I mean I was lucky when I came in because Parkland was pretty all in on loyalty and so my predecessors did an excellent job and our president of the Canadian market it just did an excellent job of paving the way and educating right from our shareholders to the board, to our employees, to our customers, really doing a good job at paving the path for loyalty and why it's important, why it's part of Parkland's plan going forward and why it's something that is really important to our customer experience. And so that part I was. Fortunate I don't have to convince anyone of the importance of loyalty. I think the toughest part of my job now is how because loyalty has become such a primary channel for us, for Parkland to leverage to reach customers is how to maintain this desired customer experience that we know if you communicate too much you can lose them. If you give them the wrong offer, you can lose them If you like.

Michael McDowell:

There's just there's certain missteps you can make with a program, and so I think the toughest thing for me is I want to do everything for the business right. I want my counterparts in vendor management and merchandising to be able to leverage the program and my counterparts that are launching new products and services to be able to leverage the program. But that's a tough balance between how do we maintain a great experience for members while still delivering this incremental opportunity to the business? And that's I don't, that's, I'm not alone in that. I think anyone leading a loyalty program it faces the exact same thing. But it's become clear pretty quick to me that there's lots for us to do and lots of desire to do it through the loyalty program, through journey rewards, and that's and that's a tough balance to maintain.

Mark Johnson:

Yeah, it's a big topic of conversation with our communities. Looking at incrementality, making sure you have the right levels, that the right rewards and incentives are there, but you know the ROI, the incrementality of partnerships that are strategic. Many brands are curtailing the number of partnerships they have. They're not using aggregators anymore, so I think it's very interesting to hear your perspective for sure.

Michael McDowell:

Yeah, and the more measure like, the more metrics and measures and how we're tracking against KPIs that we surface, the more you have people looking at it and going well, why don't we just do more of that? And we'll do that Like, if you created this correlation of how we move the needle in certain ways through the program, why don't we do more of it? Right and so and that's that's. That's tough because at the same time, I've got to be that voice of the customer that says wait, we have to like, and everyone will say it like.

Michael McDowell:

Parkland is a really great example of an organization that says customers in the center, and they don't just say it, they mean it, and so nobody wants to disrupt that. But it's easy to forget sometimes Because you're like let's just go, let's just, let's just get more out there, like we're going to launch your own plan, let's get the next partner after that and let's put, let's put payments and an e-com engine into the app, and so there's so much that you could do that with no return and it's it's definitely a balance.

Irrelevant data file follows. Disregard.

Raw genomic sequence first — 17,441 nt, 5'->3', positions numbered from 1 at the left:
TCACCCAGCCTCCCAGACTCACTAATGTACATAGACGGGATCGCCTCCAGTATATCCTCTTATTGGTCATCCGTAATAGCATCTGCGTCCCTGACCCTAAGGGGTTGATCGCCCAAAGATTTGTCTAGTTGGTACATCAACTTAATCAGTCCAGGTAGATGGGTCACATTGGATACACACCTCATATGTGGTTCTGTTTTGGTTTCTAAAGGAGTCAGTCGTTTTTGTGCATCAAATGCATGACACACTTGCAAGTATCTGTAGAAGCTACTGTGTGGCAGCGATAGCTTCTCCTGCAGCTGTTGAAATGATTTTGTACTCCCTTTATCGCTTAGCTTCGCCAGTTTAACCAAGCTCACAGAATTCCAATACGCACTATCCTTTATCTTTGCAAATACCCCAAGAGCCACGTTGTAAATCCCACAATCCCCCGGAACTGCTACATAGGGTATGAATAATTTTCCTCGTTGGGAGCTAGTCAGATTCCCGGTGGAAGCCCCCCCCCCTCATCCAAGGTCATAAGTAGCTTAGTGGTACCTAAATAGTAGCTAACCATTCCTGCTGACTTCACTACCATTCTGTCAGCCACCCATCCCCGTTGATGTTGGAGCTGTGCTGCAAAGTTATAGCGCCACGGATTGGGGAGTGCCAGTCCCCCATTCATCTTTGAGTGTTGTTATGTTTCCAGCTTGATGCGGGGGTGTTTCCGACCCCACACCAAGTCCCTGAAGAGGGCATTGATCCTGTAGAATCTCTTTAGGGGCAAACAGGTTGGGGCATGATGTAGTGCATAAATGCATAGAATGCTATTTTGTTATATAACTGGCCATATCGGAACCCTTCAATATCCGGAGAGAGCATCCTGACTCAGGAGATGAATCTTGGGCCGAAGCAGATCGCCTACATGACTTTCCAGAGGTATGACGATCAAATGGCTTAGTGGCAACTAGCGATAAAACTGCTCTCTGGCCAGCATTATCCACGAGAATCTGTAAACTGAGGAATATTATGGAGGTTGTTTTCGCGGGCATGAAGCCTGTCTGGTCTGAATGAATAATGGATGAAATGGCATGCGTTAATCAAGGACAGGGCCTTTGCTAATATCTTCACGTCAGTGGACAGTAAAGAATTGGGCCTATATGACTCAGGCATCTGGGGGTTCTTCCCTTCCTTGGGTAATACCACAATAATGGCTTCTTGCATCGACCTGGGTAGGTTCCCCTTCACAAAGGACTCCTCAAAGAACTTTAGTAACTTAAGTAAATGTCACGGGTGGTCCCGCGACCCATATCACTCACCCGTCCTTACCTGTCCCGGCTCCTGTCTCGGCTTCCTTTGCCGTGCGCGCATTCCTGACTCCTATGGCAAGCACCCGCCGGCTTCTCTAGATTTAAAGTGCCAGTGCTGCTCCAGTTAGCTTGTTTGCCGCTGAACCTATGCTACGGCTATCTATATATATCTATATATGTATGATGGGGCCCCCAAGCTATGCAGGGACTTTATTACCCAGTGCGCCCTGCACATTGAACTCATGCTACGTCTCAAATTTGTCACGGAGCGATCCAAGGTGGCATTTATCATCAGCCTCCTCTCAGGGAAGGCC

Mark Johnson:

Excellent. Now, when you look at other programs from a customer loyalty perspective, are there brands that you are loyal to? If so, what do you like about the brand? What do you like about the program? Well, what drives your loyalty to that brand?

Michael McDowell:

Yeah, I got. I've a boring, boring and typical answer, but hopefully my my explanation will be a little more interesting. So Starbucks, like so many people, I'm like super loyal to the brand and super loyal to the, to the program and to a point where, especially as a loyalty marker, who knows like I can do the math and the dividends and I know the behavioral tactics and I know what's happening. As I go through the app and I go into one of the food on the menu sprints kind of the gamification of it and I fall for it and I can see myself doing it. I'm like, but no, I really want to. I'm going to get that breakfast sandwich because I want to unlock those 50 bonus points, even if I know that I'm paying more for the sandwich than what those 50 points are worth. There's something about the way they do it that just makes me think. No, I want to keep earning and I want to keep achieving. I want to keep engaging with the program. Starbucks does such a good job of maintaining that consistent experience. I know what I'm going to get and then I think the biggest thing for them is they match it with the experience on the other side of the counter. They've always been so great at a very consistent level of experience that you get from the staff the way they look you in the eye, the way they greet you, the way they give you your name, even if they spell it wrong on the cup most people appreciate the fact that they tried and that they tried to personalize it for you. That combination of a program that seems to always give me what I need and have the right offers for me to choose from, coupled with that experience that I've just come to expect and will easily be let down if I go get a coffee somewhere else and the experience isn't the same, is just the perfect combination, in my opinion. I literally have a coffee shop right across the street. For me that their coffee is not as good as Starbucks, it's okay and I'll walk past it to do a 10-minute walk to Starbucks, and I feel bad because it's a single individual business owner, part of the community and I walk past them. I have to hide my Starbucks coffee because I know he's thinking why the hell didn't you just walk across the street? But anyway, and then the other example I'd give is McDonald's.